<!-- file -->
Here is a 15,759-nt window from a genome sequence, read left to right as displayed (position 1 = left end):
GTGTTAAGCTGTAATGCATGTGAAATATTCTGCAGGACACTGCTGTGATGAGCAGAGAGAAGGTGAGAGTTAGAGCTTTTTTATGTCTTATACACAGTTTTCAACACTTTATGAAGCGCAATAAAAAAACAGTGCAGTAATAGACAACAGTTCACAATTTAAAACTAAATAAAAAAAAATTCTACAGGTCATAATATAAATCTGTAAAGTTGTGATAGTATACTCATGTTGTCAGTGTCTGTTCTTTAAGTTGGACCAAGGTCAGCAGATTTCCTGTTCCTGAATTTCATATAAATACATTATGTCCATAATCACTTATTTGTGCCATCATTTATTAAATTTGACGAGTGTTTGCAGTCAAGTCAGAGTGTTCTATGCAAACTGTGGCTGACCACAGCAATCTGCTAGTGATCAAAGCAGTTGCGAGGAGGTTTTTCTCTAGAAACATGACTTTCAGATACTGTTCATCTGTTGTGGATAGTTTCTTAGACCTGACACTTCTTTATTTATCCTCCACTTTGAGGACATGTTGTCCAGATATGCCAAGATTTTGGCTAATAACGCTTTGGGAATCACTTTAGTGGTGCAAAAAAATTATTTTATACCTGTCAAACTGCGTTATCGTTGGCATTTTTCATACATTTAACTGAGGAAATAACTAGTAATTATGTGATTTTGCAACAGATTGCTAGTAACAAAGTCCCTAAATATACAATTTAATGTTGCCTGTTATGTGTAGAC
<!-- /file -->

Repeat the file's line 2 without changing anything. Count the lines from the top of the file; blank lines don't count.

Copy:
GTGTTAAGCTGTAATGCATGTGAAATATTCTGCAGGACACTGCTGTGATGAGCAGAGAGAAGGTGAGAGTTAGAGCTTTTTTATGTCTTATACACAGTTTTCAACACTTTATGAAGCGCAATAAAAAAACAGTGCAGTAATAGACAACAGTTCACAATTTAAAACTAAATAAAAAAAAATTCTACAGGTCATAATATAAATCTGTAAAGTTGTGATAGTATACTCATGTTGTCAGTGTCTGTTCTTTAAGTTGGACCAAGGTCAGCAGATTTCCTGTTCCTGAATTTCATATAAATACATTATGTCCATAATCACTTATTTGTGCCATCATTTATTAAATTTGACGAGTGTTTGCAGTCAAGTCAGAGTGTTCTATGCAAACTGTGGCTGACCACAGCAATCTGCTAGTGATCAAAGCAGTTGCGAGGAGGTTTTTCTCTAGAAACATGACTTTCAGATACTGTTCATCTGTTGTGGATAGTTTCTTAGACCTGACACTTCTTTATTTATCCTCCACTTTGAGGACATGTTGTCCAGATATGCCAAGATTTTGGCTAATAACGCTTTGGGAATCACTTTAGTGGTGCAAAAAAATTATTTTATACCTGTCAAACTGCGTTATCGTTGGCATTTTTCATACATTTAACTGAGGAAATAACTAGTAATTATGTGATTTTGCAACAGATTGCTAGTAACAAAGTCCCTAAATATACAATTTAATGTTGCCTGTTATGTGTAGAC